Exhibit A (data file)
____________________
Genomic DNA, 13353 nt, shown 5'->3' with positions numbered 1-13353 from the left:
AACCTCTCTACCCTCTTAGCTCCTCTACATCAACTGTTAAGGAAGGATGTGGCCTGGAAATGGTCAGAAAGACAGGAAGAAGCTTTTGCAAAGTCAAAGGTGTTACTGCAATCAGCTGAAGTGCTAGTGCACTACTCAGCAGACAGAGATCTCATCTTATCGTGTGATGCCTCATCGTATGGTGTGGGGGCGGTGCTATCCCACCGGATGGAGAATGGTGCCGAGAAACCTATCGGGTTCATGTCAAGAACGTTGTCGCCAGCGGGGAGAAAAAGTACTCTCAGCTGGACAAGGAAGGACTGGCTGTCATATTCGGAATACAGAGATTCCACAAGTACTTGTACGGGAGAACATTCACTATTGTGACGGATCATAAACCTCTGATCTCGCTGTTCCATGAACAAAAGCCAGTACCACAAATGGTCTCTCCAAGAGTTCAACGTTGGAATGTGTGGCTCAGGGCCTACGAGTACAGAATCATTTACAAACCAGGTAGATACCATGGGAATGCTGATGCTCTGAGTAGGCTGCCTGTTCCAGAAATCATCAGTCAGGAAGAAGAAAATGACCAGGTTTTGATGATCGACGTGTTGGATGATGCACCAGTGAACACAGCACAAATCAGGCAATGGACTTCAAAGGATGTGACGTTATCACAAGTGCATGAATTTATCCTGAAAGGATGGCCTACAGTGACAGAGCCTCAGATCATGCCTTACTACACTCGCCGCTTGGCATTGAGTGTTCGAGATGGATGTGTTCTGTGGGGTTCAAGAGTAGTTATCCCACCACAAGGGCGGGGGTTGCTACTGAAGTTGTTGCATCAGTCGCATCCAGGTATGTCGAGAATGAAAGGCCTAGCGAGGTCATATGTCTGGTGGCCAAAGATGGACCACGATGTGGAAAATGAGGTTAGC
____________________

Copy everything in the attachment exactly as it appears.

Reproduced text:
Genomic DNA, 13353 nt, shown 5'->3' with positions numbered 1-13353 from the left:
AACCTCTCTACCCTCTTAGCTCCTCTACATCAACTGTTAAGGAAGGATGTGGCCTGGAAATGGTCAGAAAGACAGGAAGAAGCTTTTGCAAAGTCAAAGGTGTTACTGCAATCAGCTGAAGTGCTAGTGCACTACTCAGCAGACAGAGATCTCATCTTATCGTGTGATGCCTCATCGTATGGTGTGGGGGCGGTGCTATCCCACCGGATGGAGAATGGTGCCGAGAAACCTATCGGGTTCATGTCAAGAACGTTGTCGCCAGCGGGGAGAAAAAGTACTCTCAGCTGGACAAGGAAGGACTGGCTGTCATATTCGGAATACAGAGATTCCACAAGTACTTGTACGGGAGAACATTCACTATTGTGACGGATCATAAACCTCTGATCTCGCTGTTCCATGAACAAAAGCCAGTACCACAAATGGTCTCTCCAAGAGTTCAACGTTGGAATGTGTGGCTCAGGGCCTACGAGTACAGAATCATTTACAAACCAGGTAGATACCATGGGAATGCTGATGCTCTGAGTAGGCTGCCTGTTCCAGAAATCATCAGTCAGGAAGAAGAAAATGACCAGGTTTTGATGATCGACGTGTTGGATGATGCACCAGTGAACACAGCACAAATCAGGCAATGGACTTCAAAGGATGTGACGTTATCACAAGTGCATGAATTTATCCTGAAAGGATGGCCTACAGTGACAGAGCCTCAGATCATGCCTTACTACACTCGCCGCTTGGCATTGAGTGTTCGAGATGGATGTGTTCTGTGGGGTTCAAGAGTAGTTATCCCACCACAAGGGCGGGGGTTGCTACTGAAGTTGTTGCATCAGTCGCATCCAGGTATGTCGAGAATGAAAGGCCTAGCGAGGTCATATGTCTGGTGGCCAAAGATGGACCACGATGTGGAAAATGAGGTTAGC